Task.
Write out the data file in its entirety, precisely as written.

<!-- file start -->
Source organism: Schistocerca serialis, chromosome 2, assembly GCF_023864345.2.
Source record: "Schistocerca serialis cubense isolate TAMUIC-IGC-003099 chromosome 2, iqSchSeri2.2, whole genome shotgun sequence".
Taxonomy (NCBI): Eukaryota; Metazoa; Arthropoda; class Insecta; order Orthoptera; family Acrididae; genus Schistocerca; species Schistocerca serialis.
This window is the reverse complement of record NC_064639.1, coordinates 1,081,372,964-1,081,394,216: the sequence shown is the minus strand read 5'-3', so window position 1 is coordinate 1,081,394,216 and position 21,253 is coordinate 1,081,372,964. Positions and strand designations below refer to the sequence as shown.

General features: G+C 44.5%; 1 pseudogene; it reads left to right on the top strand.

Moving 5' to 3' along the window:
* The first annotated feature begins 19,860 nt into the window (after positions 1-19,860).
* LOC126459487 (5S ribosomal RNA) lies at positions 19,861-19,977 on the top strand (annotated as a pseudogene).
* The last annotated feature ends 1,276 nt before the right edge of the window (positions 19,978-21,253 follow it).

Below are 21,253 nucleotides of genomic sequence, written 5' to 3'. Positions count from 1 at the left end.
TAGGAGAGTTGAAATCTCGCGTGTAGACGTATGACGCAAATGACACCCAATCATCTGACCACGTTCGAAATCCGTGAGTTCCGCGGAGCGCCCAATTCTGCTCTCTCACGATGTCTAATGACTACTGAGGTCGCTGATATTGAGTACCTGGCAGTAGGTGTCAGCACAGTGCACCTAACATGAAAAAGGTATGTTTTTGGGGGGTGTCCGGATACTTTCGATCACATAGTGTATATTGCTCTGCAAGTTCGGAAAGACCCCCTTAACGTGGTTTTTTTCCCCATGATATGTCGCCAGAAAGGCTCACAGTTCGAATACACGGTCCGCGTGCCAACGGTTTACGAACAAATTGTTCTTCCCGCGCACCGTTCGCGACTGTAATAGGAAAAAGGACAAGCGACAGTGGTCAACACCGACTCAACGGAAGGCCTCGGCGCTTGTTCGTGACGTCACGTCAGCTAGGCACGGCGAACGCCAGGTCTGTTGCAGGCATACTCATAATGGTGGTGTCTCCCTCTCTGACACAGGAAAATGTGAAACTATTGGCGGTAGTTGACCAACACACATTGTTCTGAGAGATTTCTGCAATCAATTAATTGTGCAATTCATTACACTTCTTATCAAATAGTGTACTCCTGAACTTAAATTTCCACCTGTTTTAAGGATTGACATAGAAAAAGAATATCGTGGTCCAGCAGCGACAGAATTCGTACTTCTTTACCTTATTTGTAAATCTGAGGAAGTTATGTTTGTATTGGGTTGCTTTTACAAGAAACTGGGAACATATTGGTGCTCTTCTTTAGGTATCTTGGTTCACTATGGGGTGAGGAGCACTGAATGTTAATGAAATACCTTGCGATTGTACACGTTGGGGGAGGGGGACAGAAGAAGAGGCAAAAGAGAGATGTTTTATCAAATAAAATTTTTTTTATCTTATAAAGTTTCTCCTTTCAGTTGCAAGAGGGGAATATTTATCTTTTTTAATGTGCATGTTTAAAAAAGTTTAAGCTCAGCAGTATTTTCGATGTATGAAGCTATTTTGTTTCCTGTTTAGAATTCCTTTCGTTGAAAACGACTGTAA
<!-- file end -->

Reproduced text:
Source organism: Schistocerca serialis, chromosome 2, assembly GCF_023864345.2.
Source record: "Schistocerca serialis cubense isolate TAMUIC-IGC-003099 chromosome 2, iqSchSeri2.2, whole genome shotgun sequence".
Taxonomy (NCBI): Eukaryota; Metazoa; Arthropoda; class Insecta; order Orthoptera; family Acrididae; genus Schistocerca; species Schistocerca serialis.
This window is the reverse complement of record NC_064639.1, coordinates 1,081,372,964-1,081,394,216: the sequence shown is the minus strand read 5'-3', so window position 1 is coordinate 1,081,394,216 and position 21,253 is coordinate 1,081,372,964. Positions and strand designations below refer to the sequence as shown.

General features: G+C 44.5%; 1 pseudogene; it reads left to right on the top strand.

Moving 5' to 3' along the window:
* The first annotated feature begins 19,860 nt into the window (after positions 1-19,860).
* LOC126459487 (5S ribosomal RNA) lies at positions 19,861-19,977 on the top strand (annotated as a pseudogene).
* The last annotated feature ends 1,276 nt before the right edge of the window (positions 19,978-21,253 follow it).

Below are 21,253 nucleotides of genomic sequence, written 5' to 3'. Positions count from 1 at the left end.
TAGGAGAGTTGAAATCTCGCGTGTAGACGTATGACGCAAATGACACCCAATCATCTGACCACGTTCGAAATCCGTGAGTTCCGCGGAGCGCCCAATTCTGCTCTCTCACGATGTCTAATGACTACTGAGGTCGCTGATATTGAGTACCTGGCAGTAGGTGTCAGCACAGTGCACCTAACATGAAAAAGGTATGTTTTTGGGGGGTGTCCGGATACTTTCGATCACATAGTGTATATTGCTCTGCAAGTTCGGAAAGACCCCCTTAACGTGGTTTTTTTCCCCATGATATGTCGCCAGAAAGGCTCACAGTTCGAATACACGGTCCGCGTGCCAACGGTTTACGAACAAATTGTTCTTCCCGCGCACCGTTCGCGACTGTAATAGGAAAAAGGACAAGCGACAGTGGTCAACACCGACTCAACGGAAGGCCTCGGCGCTTGTTCGTGACGTCACGTCAGCTAGGCACGGCGAACGCCAGGTCTGTTGCAGGCATACTCATAATGGTGGTGTCTCCCTCTCTGACACAGGAAAATGTGAAACTATTGGCGGTAGTTGACCAACACACATTGTTCTGAGAGATTTCTGCAATCAATTAATTGTGCAATTCATTACACTTCTTATCAAATAGTGTACTCCTGAACTTAAATTTCCACCTGTTTTAAGGATTGACATAGAAAAAGAATATCGTGGTCCAGCAGCGACAGAATTCGTACTTCTTTACCTTATTTGTAAATCTGAGGAAGTTATGTTTGTATTGGGTTGCTTTTACAAGAAACTGGGAACATATTGGTGCTCTTCTTTAGGTATCTTGGTTCACTATGGGGTGAGGAGCACTGAATGTTAATGAAATACCTTGCGATTGTACACGTTGGGGGAGGGGGACAGAAGAAGAGGCAAAAGAGAGATGTTTTATCAAATAAAATTTTTTTTATCTTATAAAGTTTCTCCTTTCAGTTGCAAGAGGGGAATATTTATCTTTTTTAATGTGCATGTTTAAAAAAGTTTAAGCTCAGCAGTATTTTCGATGTATGAAGCTATTTTGTTTCCTGTTTAGAATTCCTTTCGTTGAAAACGACTGTAA